This is what he does for all of us. No matter our circumstances. No matter the specificity of our need. No matter how well or how poorly we’re faring. No matter how angry we are at God. No matter how frustrated we are at ourselves for not being better, doing more. No matter how sad we are circumstances and conditions that predate this time of quarantine. No matter how bored we are. Jesus reaches out with his hands, and guides ours into his life. Guides us into a resurrection that connects us intimately, so intimately to his love of us. His love of us no matter who we are or what we’re feeling. All we need to do is tell him we want his guidance. And he will usher us into his resurrection. This doesn’t mean our problems will be solved. Or that we will suddenly feel renewed. But it is a kind of sacrament that requires no bread and no cup. It’s the sacrament of friendship. Of a companion who will not abandon us. And who knows we are enough.

To conclude, I want to reflect on one other piece of this story.

Thomas is called “the twin.” And I often find myself wondering,  whose twin? Perhaps he did have a twin brother or sister. Perhaps he is our twin – all of our twin – his need for reassurance in Christ’s resurrection a double of our own.

Or, perhaps he, in his deep, bodily conviction that Christ’s primary ministry is to those who are living, suffering, and coping with having a flesh and bones body – he is also Jesus’s twin. A twin, simply by dint of recognizing, in Christ, a human who loves humans in all their frailty.

Probably all three. May we, too, go forward seeking in Christ, a holy Trinity.


Easter Sunday Service and Sermon

Dear Friends,

Here is a video of ECC’s Easter Sunday service. It was an honor to be able to preside and this unconventional, but nevertheless uplifting service of resurrection.

The video begins about 5 minutes into the service.

Peace and good wishes to all.

Taylor +

Sermon – Easter Sunday. Find readings here.

Matthew 28:1-10

After the sabbath, as the first day of the week was dawning, Mary Magdalene and the other Mary went to see the tomb. And suddenly there was a great earthquake; for an angel of the Lord, descending from heaven, came and rolled back the stone and sat on it. His appearance was like lightning, and his clothing white as snow. For fear of him the guards shook and became like dead men. But the angel said to the women, “Do not be afraid; I know that you are looking for Jesus who was crucified. He is not here; for he has been raised, as he said. Come, see the place where he lay. Then go quickly and tell his disciples, ‘He has been raised from the dead, and indeed he is going ahead of you to Galilee; there you will see him.’ This is my message for you.” So they left the tomb quickly with fear and great joy, and ran to tell his disciples. Suddenly Jesus met them and said, “Greetings!” And they came to him, took hold of his feet, and worshiped him. Then Jesus said to them, “Do not be afraid; go and tell my brothers to go to Galilee; there they will see me.”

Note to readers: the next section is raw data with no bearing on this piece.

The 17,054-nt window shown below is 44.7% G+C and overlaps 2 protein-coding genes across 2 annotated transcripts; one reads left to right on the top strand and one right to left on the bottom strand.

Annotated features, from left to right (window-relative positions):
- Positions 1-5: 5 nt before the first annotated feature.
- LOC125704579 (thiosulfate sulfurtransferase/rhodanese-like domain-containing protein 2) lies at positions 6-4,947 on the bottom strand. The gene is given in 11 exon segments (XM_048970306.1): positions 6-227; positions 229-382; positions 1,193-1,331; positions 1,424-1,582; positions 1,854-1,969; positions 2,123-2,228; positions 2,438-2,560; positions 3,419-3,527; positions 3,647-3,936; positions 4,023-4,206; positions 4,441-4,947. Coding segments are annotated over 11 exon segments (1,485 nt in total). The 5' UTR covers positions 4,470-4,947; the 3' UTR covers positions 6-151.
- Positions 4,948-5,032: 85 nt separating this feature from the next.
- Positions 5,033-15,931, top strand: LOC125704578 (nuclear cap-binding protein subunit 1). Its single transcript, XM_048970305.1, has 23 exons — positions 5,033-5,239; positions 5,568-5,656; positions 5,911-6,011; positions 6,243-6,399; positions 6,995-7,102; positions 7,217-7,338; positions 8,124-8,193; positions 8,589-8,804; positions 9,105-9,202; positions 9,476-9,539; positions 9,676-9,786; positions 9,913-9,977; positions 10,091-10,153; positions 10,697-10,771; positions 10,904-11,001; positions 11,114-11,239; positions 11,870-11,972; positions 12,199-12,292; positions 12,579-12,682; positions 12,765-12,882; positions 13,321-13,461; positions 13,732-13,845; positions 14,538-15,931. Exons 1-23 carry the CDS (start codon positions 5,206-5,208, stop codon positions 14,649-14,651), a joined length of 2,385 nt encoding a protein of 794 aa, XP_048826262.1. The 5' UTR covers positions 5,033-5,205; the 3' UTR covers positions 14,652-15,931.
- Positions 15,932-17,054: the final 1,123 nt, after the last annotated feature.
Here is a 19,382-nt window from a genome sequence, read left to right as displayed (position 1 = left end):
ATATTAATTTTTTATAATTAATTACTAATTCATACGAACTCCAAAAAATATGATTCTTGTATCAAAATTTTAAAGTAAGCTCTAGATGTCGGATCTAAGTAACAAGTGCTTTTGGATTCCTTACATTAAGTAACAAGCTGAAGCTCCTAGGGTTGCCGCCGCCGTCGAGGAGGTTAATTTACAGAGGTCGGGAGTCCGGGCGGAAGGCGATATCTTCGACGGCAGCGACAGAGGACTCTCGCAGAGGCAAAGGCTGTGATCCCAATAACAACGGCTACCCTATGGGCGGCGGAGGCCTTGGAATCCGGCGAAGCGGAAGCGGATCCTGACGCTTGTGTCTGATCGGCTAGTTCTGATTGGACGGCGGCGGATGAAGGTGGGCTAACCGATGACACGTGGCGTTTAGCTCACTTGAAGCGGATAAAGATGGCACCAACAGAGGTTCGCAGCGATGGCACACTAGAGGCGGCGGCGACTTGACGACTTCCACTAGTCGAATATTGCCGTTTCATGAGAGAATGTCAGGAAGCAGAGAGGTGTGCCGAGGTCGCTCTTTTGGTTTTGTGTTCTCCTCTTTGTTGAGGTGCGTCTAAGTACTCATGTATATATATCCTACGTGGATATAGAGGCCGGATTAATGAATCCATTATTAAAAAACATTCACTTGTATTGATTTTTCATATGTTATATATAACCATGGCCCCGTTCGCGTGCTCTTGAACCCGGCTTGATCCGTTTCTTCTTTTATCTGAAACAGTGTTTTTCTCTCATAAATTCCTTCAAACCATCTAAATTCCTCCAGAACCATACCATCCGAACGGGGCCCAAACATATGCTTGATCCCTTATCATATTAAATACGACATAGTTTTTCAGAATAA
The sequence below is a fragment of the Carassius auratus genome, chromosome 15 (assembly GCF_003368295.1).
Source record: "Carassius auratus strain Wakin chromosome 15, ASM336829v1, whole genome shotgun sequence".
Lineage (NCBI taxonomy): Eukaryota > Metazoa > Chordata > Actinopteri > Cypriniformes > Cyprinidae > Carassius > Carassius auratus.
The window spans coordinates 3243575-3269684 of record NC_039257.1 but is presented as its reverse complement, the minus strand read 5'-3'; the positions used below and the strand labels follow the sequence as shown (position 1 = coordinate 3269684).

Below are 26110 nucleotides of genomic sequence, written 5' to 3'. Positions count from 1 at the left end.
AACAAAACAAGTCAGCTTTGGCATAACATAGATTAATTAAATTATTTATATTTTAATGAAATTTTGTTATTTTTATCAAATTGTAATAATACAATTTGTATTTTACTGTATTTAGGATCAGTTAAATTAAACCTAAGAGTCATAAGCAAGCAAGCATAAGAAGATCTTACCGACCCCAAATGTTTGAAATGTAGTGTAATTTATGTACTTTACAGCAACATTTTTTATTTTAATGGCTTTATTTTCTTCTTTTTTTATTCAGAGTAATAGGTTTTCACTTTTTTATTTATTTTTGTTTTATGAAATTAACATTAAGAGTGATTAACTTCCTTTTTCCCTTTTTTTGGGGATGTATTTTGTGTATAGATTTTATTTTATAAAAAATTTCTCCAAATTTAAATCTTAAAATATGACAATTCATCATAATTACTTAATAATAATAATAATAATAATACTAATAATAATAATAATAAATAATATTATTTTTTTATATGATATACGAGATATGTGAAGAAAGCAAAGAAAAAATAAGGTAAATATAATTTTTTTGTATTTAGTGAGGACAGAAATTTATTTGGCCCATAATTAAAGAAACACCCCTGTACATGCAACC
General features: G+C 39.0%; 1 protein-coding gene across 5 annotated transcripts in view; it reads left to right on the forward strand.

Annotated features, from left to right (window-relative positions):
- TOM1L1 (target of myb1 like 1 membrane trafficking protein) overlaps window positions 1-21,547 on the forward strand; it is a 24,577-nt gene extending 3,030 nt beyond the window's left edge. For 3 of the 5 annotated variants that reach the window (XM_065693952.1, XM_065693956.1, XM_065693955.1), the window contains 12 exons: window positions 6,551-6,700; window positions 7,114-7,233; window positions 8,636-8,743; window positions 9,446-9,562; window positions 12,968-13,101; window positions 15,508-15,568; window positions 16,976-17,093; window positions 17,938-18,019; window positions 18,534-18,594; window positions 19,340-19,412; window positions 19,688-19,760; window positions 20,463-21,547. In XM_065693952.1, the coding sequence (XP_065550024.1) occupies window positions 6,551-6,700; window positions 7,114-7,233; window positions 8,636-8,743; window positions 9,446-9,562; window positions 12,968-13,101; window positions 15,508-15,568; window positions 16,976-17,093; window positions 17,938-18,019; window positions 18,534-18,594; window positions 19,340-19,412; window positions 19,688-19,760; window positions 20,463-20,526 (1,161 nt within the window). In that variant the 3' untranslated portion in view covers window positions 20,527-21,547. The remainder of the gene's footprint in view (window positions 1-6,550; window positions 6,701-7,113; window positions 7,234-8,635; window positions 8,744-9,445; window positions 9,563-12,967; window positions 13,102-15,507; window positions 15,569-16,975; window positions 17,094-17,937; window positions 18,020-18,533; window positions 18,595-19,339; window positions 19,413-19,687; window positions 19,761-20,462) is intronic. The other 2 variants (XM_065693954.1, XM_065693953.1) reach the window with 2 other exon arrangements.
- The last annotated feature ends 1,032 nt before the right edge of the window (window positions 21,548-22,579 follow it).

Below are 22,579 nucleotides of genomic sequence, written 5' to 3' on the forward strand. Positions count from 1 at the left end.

May the words of my mouth and the meditations of all our hearts be acceptable to you, O God, our strength and our redeemer

It practically goes without saying that this Easter is different from other Easters we have known, at least collectively. The feelings of dread and claustrophobia, grief and doubt; the fact that our gathering is taking place on screen rather than in person; the absence of the sacrament of Christ’s Body and Blood–these are not typical Easter experiences.

And yet, of course, it is Easter. We are gathered. We are still celebrating Christ’s triumph over death. Celebrating the good news that there is no place in this life or the next, that is beyond the reach of the salvific love of Christ.

I’ve thought for a long time about what I would say to you on this Easter Sunday. It’s always a hefty day for preachers – and this year, with all the changes our world has undergone, there is added pressure to be wise. In many ways, it was easier to find a resonant message for Holy Week–for Good Friday and Maundy Thursday–whose solemn liturgies more naturally lend themselves to considerations of the struggle and strife of our current moment in history.